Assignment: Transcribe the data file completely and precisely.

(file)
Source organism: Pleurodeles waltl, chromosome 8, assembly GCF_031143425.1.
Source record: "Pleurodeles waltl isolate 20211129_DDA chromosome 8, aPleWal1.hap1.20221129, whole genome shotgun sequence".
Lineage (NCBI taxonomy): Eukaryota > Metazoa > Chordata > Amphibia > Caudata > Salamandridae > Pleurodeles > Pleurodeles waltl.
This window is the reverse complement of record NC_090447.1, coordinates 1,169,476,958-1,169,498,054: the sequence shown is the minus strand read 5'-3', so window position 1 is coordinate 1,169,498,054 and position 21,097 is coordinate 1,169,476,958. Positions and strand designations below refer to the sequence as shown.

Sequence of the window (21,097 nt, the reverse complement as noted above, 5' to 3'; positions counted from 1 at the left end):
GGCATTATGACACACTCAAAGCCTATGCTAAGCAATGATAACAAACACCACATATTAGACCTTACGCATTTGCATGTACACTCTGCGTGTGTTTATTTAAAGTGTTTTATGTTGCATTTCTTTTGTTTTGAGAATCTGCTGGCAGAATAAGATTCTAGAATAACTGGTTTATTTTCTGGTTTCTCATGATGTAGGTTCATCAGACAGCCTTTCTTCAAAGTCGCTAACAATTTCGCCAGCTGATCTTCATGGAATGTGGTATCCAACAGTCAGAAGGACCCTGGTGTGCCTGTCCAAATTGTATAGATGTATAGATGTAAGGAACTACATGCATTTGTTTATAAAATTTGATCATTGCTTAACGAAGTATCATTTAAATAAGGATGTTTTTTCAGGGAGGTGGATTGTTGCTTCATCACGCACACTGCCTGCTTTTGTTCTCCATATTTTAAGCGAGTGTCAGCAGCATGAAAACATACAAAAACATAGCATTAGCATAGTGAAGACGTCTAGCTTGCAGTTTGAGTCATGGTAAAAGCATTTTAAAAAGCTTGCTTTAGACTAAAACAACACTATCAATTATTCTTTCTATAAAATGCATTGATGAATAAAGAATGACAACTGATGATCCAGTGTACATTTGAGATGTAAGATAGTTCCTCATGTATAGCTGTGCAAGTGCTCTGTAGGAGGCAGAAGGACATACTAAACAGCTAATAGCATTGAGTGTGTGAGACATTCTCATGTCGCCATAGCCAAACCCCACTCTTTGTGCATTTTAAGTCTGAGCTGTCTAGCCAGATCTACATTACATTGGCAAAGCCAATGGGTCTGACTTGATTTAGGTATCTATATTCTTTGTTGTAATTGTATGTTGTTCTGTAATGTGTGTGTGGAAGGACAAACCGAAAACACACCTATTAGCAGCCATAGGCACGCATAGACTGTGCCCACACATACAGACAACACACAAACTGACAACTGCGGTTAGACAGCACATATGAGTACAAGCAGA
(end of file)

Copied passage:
Source organism: Pleurodeles waltl, chromosome 8, assembly GCF_031143425.1.
Source record: "Pleurodeles waltl isolate 20211129_DDA chromosome 8, aPleWal1.hap1.20221129, whole genome shotgun sequence".
Lineage (NCBI taxonomy): Eukaryota > Metazoa > Chordata > Amphibia > Caudata > Salamandridae > Pleurodeles > Pleurodeles waltl.
This window is the reverse complement of record NC_090447.1, coordinates 1,169,476,958-1,169,498,054: the sequence shown is the minus strand read 5'-3', so window position 1 is coordinate 1,169,498,054 and position 21,097 is coordinate 1,169,476,958. Positions and strand designations below refer to the sequence as shown.

Sequence of the window (21,097 nt, the reverse complement as noted above, 5' to 3'; positions counted from 1 at the left end):
GGCATTATGACACACTCAAAGCCTATGCTAAGCAATGATAACAAACACCACATATTAGACCTTACGCATTTGCATGTACACTCTGCGTGTGTTTATTTAAAGTGTTTTATGTTGCATTTCTTTTGTTTTGAGAATCTGCTGGCAGAATAAGATTCTAGAATAACTGGTTTATTTTCTGGTTTCTCATGATGTAGGTTCATCAGACAGCCTTTCTTCAAAGTCGCTAACAATTTCGCCAGCTGATCTTCATGGAATGTGGTATCCAACAGTCAGAAGGACCCTGGTGTGCCTGTCCAAATTGTATAGATGTATAGATGTAAGGAACTACATGCATTTGTTTATAAAATTTGATCATTGCTTAACGAAGTATCATTTAAATAAGGATGTTTTTTCAGGGAGGTGGATTGTTGCTTCATCACGCACACTGCCTGCTTTTGTTCTCCATATTTTAAGCGAGTGTCAGCAGCATGAAAACATACAAAAACATAGCATTAGCATAGTGAAGACGTCTAGCTTGCAGTTTGAGTCATGGTAAAAGCATTTTAAAAAGCTTGCTTTAGACTAAAACAACACTATCAATTATTCTTTCTATAAAATGCATTGATGAATAAAGAATGACAACTGATGATCCAGTGTACATTTGAGATGTAAGATAGTTCCTCATGTATAGCTGTGCAAGTGCTCTGTAGGAGGCAGAAGGACATACTAAACAGCTAATAGCATTGAGTGTGTGAGACATTCTCATGTCGCCATAGCCAAACCCCACTCTTTGTGCATTTTAAGTCTGAGCTGTCTAGCCAGATCTACATTACATTGGCAAAGCCAATGGGTCTGACTTGATTTAGGTATCTATATTCTTTGTTGTAATTGTATGTTGTTCTGTAATGTGTGTGTGGAAGGACAAACCGAAAACACACCTATTAGCAGCCATAGGCACGCATAGACTGTGCCCACACATACAGACAACACACAAACTGACAACTGCGGTTAGACAGCACATATGAGTACAAGCAGA